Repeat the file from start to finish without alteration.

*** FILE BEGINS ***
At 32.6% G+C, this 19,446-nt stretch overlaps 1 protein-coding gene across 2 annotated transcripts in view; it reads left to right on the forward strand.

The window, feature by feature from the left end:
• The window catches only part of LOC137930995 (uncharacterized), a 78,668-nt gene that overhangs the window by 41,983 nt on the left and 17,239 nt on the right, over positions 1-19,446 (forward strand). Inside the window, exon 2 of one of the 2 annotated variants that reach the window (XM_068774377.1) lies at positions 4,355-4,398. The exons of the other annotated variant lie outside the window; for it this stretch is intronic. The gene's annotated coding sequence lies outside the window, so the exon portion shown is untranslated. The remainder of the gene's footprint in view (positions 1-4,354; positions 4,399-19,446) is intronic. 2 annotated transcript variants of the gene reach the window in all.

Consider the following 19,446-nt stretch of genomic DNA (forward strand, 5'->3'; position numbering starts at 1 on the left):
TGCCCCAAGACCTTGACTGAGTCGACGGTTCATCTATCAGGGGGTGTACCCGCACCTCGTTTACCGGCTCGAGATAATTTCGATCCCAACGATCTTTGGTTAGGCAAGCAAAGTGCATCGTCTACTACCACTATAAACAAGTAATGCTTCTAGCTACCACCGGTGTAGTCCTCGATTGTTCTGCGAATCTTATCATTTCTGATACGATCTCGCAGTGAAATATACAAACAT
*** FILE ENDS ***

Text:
At 32.6% G+C, this 19,446-nt stretch overlaps 1 protein-coding gene across 2 annotated transcripts in view; it reads left to right on the forward strand.

The window, feature by feature from the left end:
• The window catches only part of LOC137930995 (uncharacterized), a 78,668-nt gene that overhangs the window by 41,983 nt on the left and 17,239 nt on the right, over positions 1-19,446 (forward strand). Inside the window, exon 2 of one of the 2 annotated variants that reach the window (XM_068774377.1) lies at positions 4,355-4,398. The exons of the other annotated variant lie outside the window; for it this stretch is intronic. The gene's annotated coding sequence lies outside the window, so the exon portion shown is untranslated. The remainder of the gene's footprint in view (positions 1-4,354; positions 4,399-19,446) is intronic. 2 annotated transcript variants of the gene reach the window in all.

Consider the following 19,446-nt stretch of genomic DNA (forward strand, 5'->3'; position numbering starts at 1 on the left):
TGCCCCAAGACCTTGACTGAGTCGACGGTTCATCTATCAGGGGGTGTACCCGCACCTCGTTTACCGGCTCGAGATAATTTCGATCCCAACGATCTTTGGTTAGGCAAGCAAAGTGCATCGTCTACTACCACTATAAACAAGTAATGCTTCTAGCTACCACCGGTGTAGTCCTCGATTGTTCTGCGAATCTTATCATTTCTGATACGATCTCGCAGTGAAATATACAAACAT